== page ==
2020-2021: Greenhouse Project
Financial support for the student built Passive Solar Greenhouse Project has been generously provided by Cargill. With this support, the students in CVE Building Trades were able to gain meaningful experience to complement their classroom learning and training. This offered them needed hands-on experiences prior to and in addition to their internships in the community setting. Miigwech!
Cargill’s purpose is to nourish the world in a safe, responsible and sustainable way.
Cargill’s businesses, facilities, and employee-led groups support civic and non-profit organizations in local communities across Canada to advance programs that make a difference. Cargill invests in, engages with and respects cultures while promoting sustainable and responsible economic development to improve living standards and promote thriving communities.
2022: EIWD Enhancement Protection Program
The EIWD generously provided funding to support the enhancement of the Prairie Restoration, Remnant Prairie, and Wetland. This support enables us to maintain and increase species diversity as well as manage invasive weeds across the naturalized areas of our stewardship area. We are grateful for this support and recognition that this care is critical at early stages of any restoration.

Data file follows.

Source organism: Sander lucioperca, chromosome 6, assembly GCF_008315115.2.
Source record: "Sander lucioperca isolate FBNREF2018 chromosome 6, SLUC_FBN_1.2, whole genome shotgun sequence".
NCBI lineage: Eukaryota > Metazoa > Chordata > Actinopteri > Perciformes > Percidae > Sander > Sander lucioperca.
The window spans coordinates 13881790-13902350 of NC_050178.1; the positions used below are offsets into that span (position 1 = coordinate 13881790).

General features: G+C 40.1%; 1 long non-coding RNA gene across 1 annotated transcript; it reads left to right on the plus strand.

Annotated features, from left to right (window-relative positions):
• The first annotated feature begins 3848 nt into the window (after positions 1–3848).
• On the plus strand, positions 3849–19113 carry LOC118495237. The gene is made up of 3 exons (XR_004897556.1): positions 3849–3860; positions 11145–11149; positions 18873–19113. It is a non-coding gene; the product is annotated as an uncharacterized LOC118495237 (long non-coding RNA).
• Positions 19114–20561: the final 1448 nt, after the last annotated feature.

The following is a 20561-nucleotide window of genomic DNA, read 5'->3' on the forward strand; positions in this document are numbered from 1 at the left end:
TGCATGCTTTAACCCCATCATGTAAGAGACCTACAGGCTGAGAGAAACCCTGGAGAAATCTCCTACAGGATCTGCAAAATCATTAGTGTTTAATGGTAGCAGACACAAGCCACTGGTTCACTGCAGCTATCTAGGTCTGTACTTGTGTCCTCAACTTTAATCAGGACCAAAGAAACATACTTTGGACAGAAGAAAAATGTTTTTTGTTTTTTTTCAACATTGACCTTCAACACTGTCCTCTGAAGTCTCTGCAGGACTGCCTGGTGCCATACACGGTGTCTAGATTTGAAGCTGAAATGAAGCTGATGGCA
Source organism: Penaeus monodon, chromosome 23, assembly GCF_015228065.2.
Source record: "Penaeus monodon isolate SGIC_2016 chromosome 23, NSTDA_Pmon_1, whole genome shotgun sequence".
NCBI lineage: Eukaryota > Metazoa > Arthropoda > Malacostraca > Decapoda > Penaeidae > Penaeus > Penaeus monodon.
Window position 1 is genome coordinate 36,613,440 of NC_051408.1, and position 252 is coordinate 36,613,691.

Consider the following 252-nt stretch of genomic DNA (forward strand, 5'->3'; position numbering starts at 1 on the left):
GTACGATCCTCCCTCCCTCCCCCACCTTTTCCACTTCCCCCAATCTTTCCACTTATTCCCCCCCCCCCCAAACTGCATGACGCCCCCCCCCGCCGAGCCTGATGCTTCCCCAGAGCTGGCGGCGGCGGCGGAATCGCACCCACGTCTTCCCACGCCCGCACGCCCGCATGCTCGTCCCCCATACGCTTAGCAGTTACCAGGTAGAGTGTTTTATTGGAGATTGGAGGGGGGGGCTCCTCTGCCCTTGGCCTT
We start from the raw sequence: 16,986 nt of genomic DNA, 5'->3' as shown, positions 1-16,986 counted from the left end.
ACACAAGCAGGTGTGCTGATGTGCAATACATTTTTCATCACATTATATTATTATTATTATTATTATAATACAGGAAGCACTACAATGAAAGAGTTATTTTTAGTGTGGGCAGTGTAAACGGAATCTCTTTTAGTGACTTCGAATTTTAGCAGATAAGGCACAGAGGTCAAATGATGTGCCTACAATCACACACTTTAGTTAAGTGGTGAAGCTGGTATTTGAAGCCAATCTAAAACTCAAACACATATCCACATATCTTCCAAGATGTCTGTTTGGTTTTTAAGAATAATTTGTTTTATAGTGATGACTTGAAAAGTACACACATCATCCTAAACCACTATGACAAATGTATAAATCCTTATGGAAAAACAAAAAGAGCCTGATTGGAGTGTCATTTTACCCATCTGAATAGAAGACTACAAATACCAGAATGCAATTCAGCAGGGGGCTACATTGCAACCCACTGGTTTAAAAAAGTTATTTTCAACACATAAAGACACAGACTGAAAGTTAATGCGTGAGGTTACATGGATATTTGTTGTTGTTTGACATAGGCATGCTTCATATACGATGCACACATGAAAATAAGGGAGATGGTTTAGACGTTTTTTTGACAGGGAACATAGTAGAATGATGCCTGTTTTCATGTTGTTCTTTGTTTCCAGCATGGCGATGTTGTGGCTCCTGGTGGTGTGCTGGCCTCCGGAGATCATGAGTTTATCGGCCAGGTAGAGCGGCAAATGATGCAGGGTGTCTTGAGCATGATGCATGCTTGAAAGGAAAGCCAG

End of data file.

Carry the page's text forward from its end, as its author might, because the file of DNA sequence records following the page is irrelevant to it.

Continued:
2023: EIWD Enhancement Protection Program
The EIWD generously provided funding to support continued enhancement of the Prairie Restoration, Remnant Prairies and Wetland, as well as supported the planting of trees to enhance an eco-buffer planted by students in previous years. Our sincere gratitude for their financial support, moral support, and willingness to support land stewardship.
2023-24: Health and Healing through Land-based Learning at Ozhaawashkwaa Animikii-Bineshi Aki Onji Kinimaagae in Seven Oaks School Division